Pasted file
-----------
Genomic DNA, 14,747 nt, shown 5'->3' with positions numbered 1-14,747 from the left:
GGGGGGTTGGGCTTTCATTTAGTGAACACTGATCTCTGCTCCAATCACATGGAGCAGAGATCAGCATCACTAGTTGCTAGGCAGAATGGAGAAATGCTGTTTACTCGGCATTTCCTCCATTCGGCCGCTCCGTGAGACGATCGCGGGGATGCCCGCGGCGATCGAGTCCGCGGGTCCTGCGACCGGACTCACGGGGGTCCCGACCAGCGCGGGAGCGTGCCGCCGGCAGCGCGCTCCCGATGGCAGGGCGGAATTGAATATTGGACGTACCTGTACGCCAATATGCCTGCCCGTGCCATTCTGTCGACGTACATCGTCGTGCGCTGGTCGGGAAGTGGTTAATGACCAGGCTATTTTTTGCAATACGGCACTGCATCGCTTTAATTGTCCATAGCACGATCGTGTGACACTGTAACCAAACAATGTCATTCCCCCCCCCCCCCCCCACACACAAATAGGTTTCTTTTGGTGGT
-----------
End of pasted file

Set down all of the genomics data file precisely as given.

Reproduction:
Genomic DNA, 14,747 nt, shown 5'->3' with positions numbered 1-14,747 from the left:
GGGGGGTTGGGCTTTCATTTAGTGAACACTGATCTCTGCTCCAATCACATGGAGCAGAGATCAGCATCACTAGTTGCTAGGCAGAATGGAGAAATGCTGTTTACTCGGCATTTCCTCCATTCGGCCGCTCCGTGAGACGATCGCGGGGATGCCCGCGGCGATCGAGTCCGCGGGTCCTGCGACCGGACTCACGGGGGTCCCGACCAGCGCGGGAGCGTGCCGCCGGCAGCGCGCTCCCGATGGCAGGGCGGAATTGAATATTGGACGTACCTGTACGCCAATATGCCTGCCCGTGCCATTCTGTCGACGTACATCGTCGTGCGCTGGTCGGGAAGTGGTTAATGACCAGGCTATTTTTTGCAATACGGCACTGCATCGCTTTAATTGTCCATAGCACGATCGTGTGACACTGTAACCAAACAATGTCATTCCCCCCCCCCCCCCCCACACACAAATAGGTTTCTTTTGGTGGT